This is your life book ideas
|There are a number of different books and methods you can use to create a This is Your Life book or a Memory book, so here are some of them.|
Use a photo album
You could use a photo album where you use photo corners to stick your photos in. They can be a bit fiddly, but I've found you can usually swap photos of the same size around afterwards if you choose to do so.
You could also use a photo album which has slip in pages - that is to say you slip your photo into the page.
Use a scrapbook
I think of these as being more informal. When we used to go on holiday as kids, we'd do a mini project about the country we were going to - we'd find a map and draw it (no computers in those days), write a bit about the geography and history, things to do, animals to see, famous people who lived there, facts about it (language spoken, national dress, the national flag and so on). It was a great way to develop a natural curiosity about different countries and people and to learn more about geography. (And it kept us wonderfully quiet on those rainy days in the holidays.)
Create a photo book
You could also create a photo book which is then printed off and sent to you. You usually do this by uploading your photos onto a website which gives you the facility to create a book of the size you need.
One of the great things about these is that you can usually order more than one copy, so that you give one to the recipeint and perhaps one for yourself or yourself and your siblings and their family so you all have something to cherish your loved one's life with. Do plan this out well - you can't add extra pages to the finished version, so you need to be particularly attentive to what you intend to put into your book and what order you'll put it in.
Whatever you do, get somebody else who is good at spelling, grammar and punctuation to check your work - it's vital as it's easy to get your fingers in a muddle when typing in all the excitement!
When we did my mother's 70th birthday album, which took ages but was very well worth the effort, we used a photo album with corners. They were much like the ones she used to do of family holidays in the days when you took photos, then took the film into the developer when you got back before you could lose it, and then went to pick them up several days later to find you'd had your finger over the lense in half of them. Mum used to create a photo album of all our family holidays and they have given us lots of pleasure looking back over them. She used to write short titles and notes by some of the photos.
And of course you can have a think about what you want your creation - in whatever form it comes - to cover. Do you want it to show the events of the celebrations of a special birthday e.g. a 70th birthday party, or do you want it to cover all the recipient's life, or both the life and party? You can find a list of things you could include here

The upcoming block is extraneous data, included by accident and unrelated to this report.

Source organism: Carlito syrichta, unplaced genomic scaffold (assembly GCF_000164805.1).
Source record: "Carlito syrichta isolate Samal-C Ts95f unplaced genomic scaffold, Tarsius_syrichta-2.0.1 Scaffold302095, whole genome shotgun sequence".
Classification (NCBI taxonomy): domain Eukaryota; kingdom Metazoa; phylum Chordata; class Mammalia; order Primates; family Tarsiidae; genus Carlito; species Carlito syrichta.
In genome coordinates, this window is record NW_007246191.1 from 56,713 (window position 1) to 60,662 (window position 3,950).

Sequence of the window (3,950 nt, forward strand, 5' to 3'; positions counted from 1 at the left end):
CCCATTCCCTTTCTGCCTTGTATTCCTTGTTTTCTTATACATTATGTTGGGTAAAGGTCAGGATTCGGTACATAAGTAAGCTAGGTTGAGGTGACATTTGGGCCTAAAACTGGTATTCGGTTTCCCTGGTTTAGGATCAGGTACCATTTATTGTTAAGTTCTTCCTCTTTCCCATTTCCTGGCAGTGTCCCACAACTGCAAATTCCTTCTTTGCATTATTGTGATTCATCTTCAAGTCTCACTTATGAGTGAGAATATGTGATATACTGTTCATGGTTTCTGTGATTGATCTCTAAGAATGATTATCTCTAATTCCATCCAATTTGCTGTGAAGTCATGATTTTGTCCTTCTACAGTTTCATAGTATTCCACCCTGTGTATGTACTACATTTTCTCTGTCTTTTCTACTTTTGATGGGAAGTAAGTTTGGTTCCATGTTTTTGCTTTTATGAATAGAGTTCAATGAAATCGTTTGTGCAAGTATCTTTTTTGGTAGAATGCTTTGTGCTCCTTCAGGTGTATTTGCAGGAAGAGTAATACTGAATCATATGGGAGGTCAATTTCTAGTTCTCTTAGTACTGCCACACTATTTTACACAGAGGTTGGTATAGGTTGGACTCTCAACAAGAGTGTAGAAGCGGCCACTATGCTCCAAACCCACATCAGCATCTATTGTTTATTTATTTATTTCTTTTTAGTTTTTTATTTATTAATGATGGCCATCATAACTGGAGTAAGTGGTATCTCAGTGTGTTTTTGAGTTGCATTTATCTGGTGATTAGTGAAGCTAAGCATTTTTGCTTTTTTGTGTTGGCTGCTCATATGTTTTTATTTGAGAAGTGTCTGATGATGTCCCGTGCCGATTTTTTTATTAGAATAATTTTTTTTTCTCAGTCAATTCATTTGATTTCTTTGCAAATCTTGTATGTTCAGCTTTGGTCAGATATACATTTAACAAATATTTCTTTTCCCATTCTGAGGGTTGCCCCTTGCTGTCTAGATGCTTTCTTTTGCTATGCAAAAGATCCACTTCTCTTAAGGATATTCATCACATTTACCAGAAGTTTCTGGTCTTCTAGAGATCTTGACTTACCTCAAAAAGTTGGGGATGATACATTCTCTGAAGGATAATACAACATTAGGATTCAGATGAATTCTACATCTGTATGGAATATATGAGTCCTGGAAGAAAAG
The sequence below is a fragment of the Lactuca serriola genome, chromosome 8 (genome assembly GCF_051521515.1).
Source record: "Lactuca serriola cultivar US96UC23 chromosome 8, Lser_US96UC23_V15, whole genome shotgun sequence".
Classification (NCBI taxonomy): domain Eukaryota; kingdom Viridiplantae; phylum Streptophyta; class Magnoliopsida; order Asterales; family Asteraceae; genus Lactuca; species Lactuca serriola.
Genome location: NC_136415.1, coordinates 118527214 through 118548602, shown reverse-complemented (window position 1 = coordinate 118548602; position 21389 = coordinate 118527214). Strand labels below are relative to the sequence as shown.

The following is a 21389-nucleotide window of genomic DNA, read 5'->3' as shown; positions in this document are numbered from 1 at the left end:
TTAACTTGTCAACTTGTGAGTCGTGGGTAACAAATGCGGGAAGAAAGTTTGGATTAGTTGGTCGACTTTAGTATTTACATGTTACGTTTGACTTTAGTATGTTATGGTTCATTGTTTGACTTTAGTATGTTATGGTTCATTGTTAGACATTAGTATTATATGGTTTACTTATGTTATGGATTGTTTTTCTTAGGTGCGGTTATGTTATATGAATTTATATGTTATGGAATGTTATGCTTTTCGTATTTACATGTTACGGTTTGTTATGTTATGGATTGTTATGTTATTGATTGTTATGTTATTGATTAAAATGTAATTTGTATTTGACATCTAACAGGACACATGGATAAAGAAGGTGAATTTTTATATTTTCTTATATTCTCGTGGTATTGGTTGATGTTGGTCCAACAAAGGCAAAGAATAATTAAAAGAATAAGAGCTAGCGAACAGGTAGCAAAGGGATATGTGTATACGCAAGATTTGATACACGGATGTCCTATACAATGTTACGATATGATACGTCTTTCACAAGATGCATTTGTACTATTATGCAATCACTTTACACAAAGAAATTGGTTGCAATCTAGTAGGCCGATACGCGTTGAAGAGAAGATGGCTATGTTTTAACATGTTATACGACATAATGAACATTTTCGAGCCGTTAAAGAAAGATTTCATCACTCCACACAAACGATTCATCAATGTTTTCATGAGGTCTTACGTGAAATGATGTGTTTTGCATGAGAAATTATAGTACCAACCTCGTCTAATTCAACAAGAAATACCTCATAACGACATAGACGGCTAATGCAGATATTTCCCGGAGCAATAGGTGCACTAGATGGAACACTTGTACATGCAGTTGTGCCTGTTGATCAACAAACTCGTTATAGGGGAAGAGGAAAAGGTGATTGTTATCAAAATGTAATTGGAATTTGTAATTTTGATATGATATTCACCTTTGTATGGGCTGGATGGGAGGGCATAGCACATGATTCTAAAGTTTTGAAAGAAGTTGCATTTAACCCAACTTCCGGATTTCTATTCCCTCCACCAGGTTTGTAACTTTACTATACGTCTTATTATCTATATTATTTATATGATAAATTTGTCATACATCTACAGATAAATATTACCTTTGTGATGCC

Don't get too hung up on having a Red Book
The This is Your Life Red book idea follows the "This is your life" series with Michael Aspel, in which he surprised famous people, armed with a red book going back through the history of their life. The programme followed the book through from the start of their lives with photos of them as babies, children, teenagers, growing up into adults and then the people in their lives as well. And many of these people came onto the programme and said a few good words about the famous person the programme was about. It was a great format, which enabled everyone to learn a lot about the person on the show. And one of the most well known aspects of it was the red book Aspel carried with him and referred to throughout the programe.
When we started to plan my mother's 70th birthday book, we tried and tried to find a red photo album to do it in, but actually, red isn't really her colour and in the end we plumped for a very nice photo album which was an ivory pinky colour from Boots. It was absolutely the right thing to do. So don't get too caught up on the "it must be red" theme.
Plan it out!
What do you want your book to cover? What sort of time scale? Do you want more emphasis to go on one aspect or time of the recipient's life than the rest?
If you're buying an album or scrapbook and sticking things in, place everything as you think it might go before and then give yourself a day or so to review what you've put where. Does it flow naturally? Have you added words or comments? Do you need to?
Work out what you're going to put where with a photo book as well. You could work on what will go on which page by planning with a pen and paper first.
Different formats may suit different occasions and people. For my folks 25th wedding anniversary, I did an ABC of love - A is for adoration, B is for besotted, C is for caring etc. So there were 26 photos and captions, one for each letter of the alphabet in an A4 photo book. It worked well and they were delighted with it. I spaced the photos out so they started with pictures from their wedding day and went right up to the present day, covering parenthood, family (including pets, of course), adventures, travel, friends, homes etc etc.
My mother's 70th had more pages - far more - and I wanted her to be able to keep adding so a phtoo album you stick things into was the perfect solution, leaving blank pages at the end for her to add to.